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Take Two: Will the Michigan offense take next step in 2018?

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Donovan Peoples-Jones
Donovan Peoples-Jones (AP Images)

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Take Two returns with a daily offering tackling a handful of issues in the college football landscape. National Recruiting Analyst Adam Gorney lays out the situation and then receives takes from National Recruiting Director Mike Farrell and a local expert from the network of team sites.


Michigan’s offense - because of injuries and lack of imagination - was average at best last season as the Wolverines averaged only about 25 points per game (91st in the nation) and threw only nine touchdown passes (tied for 119th). They were 105th in the nation in yards per game.

The top pass-catcher was tight end Sean McKeon. Former five-star receiver Donovan Peoples-Jones only had 22 catches for 277 yards and no receiving touchdowns. In losses to Michigan State, Penn State, Wisconsin, Ohio State and South Carolina, the Wolverines scored 10, 13, 10, 20 and 19, respectively.

But this is a new season and with it comes new hope. There is reason to believe. Ole Miss quarterback transfer Shea Patterson is a dynamic playmaker that Michigan desperately needs. Receiver Tarik Black is back from injury to complement a group that has superstars waiting to break out. The offensive line has question marks, especially at left tackle, but it’s not void of talent.

And the defense should be one of the nation’s best.

After finishing no better than third in the Big Ten East in coach Jim Harbaugh’s first three seasons, with some new assistant coaches in place, is this finally the season Michigan’s offense takes that important next step and helps lead the Wolverines back to national prominence?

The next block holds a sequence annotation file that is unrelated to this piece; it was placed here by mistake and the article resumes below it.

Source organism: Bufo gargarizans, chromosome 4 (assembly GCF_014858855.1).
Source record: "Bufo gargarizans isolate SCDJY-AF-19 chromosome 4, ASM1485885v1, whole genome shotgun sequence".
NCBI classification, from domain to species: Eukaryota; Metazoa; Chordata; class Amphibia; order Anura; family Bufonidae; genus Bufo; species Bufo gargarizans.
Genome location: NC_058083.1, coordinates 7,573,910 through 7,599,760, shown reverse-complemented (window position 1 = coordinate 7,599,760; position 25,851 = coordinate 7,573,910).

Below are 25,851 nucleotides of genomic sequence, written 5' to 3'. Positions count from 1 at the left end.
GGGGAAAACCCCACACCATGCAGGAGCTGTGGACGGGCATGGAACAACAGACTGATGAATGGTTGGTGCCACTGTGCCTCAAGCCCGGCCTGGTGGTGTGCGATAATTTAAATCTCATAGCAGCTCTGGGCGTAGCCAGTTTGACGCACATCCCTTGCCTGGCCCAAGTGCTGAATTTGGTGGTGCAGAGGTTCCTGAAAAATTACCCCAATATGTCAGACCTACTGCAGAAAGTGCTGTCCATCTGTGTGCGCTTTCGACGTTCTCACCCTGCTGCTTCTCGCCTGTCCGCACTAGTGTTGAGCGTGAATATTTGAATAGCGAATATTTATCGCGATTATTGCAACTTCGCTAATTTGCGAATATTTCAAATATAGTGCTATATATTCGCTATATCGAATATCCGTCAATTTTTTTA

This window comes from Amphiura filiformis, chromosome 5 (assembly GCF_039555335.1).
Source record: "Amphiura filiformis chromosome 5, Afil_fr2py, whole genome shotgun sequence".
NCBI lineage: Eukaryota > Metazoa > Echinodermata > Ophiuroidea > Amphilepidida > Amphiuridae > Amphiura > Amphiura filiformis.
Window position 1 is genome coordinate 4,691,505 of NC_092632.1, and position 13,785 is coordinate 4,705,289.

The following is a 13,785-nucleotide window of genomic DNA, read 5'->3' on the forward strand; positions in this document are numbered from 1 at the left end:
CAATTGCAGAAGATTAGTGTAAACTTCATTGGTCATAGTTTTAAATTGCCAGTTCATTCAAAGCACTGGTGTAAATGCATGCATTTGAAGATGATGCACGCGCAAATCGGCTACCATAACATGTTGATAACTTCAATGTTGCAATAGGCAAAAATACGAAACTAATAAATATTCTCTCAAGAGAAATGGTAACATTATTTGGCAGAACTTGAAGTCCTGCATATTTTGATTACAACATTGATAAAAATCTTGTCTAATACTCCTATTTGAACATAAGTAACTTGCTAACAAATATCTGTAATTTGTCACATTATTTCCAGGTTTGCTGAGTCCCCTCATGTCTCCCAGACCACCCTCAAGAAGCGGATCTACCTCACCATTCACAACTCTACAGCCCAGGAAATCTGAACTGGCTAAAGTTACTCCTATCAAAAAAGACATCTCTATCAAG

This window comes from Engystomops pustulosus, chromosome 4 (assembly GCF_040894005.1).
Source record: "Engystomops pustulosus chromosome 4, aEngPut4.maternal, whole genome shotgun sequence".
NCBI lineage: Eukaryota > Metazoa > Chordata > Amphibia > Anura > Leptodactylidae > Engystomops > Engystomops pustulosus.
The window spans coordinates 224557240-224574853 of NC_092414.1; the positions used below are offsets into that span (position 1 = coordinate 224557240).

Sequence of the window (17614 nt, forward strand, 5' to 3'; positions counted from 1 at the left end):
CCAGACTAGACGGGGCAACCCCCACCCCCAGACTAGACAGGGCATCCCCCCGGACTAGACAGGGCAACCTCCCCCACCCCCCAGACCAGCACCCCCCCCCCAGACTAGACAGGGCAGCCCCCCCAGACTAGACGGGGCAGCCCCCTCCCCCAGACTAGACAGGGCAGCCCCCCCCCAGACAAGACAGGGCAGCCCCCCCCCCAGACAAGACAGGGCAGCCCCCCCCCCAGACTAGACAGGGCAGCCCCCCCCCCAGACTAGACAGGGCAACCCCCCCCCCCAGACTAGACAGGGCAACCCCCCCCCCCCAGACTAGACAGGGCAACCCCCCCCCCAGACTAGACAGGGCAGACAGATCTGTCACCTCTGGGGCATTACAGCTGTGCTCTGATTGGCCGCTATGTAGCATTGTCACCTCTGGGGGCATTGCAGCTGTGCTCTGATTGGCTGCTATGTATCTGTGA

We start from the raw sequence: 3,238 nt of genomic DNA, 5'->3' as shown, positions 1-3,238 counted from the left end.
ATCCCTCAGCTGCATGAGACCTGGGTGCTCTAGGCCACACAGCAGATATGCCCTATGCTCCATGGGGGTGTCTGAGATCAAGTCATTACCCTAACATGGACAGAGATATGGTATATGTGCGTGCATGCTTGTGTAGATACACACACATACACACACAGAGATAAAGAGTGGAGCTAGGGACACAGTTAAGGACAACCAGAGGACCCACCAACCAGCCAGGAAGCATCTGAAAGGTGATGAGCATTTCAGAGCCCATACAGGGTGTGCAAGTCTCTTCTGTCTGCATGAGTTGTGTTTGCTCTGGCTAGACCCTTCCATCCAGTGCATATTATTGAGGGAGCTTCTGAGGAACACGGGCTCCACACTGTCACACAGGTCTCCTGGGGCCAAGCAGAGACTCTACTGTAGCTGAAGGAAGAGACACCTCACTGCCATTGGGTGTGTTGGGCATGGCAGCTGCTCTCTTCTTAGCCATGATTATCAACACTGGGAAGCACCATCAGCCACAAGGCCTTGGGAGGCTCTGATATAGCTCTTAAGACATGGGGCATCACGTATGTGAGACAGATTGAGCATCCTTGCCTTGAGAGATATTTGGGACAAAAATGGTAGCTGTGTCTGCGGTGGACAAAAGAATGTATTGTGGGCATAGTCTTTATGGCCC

“Michigan’s issue the last few years hasn’t necessarily been a refusal to open up the offense. It’s been personnel. Iowa transfer Jake Rudock became only the second quarterback in Michigan history to throw for 3,000 yards in a season in 2015 (3,017), but he had a decent line in front of him and experienced receivers in Amara Darboh and Jehu Chesson. Wilton Speight, a guy many believed would be a career backup, put up 2,538 yards a year later and threw for 18 touchdowns against only seven picks despite missing time with a shoulder injury.

“U-M lost two quarterbacks and its top receiver (frosh Tarik Black) last season. The receivers were young and the line was subpar. There’s hope that junior Shea Patterson will help this offense realize its potential given all the young talent around it. That will only happen if they find a decent option at left tackle and the line holds up, but there’s no question the passing game should be more innovative with more experienced options.”


“It better be the year because the Wolverines haven’t finished higher than third in their division since Harbaugh has been there and everybody said it’s because he doesn’t have a quarterback. He has a quarterback now, or at least a guy who a lot of people think is a very good quarterback.

“He has a lot of young talent back on the offense. If the offense doesn’t improve, they’re in trouble. The defense is going to be good, but you definitely need the offense to put up some points and take some pressure off that defense. If the offense doesn’t step up, I don’t think they can expect to finish any higher than they have in the past.”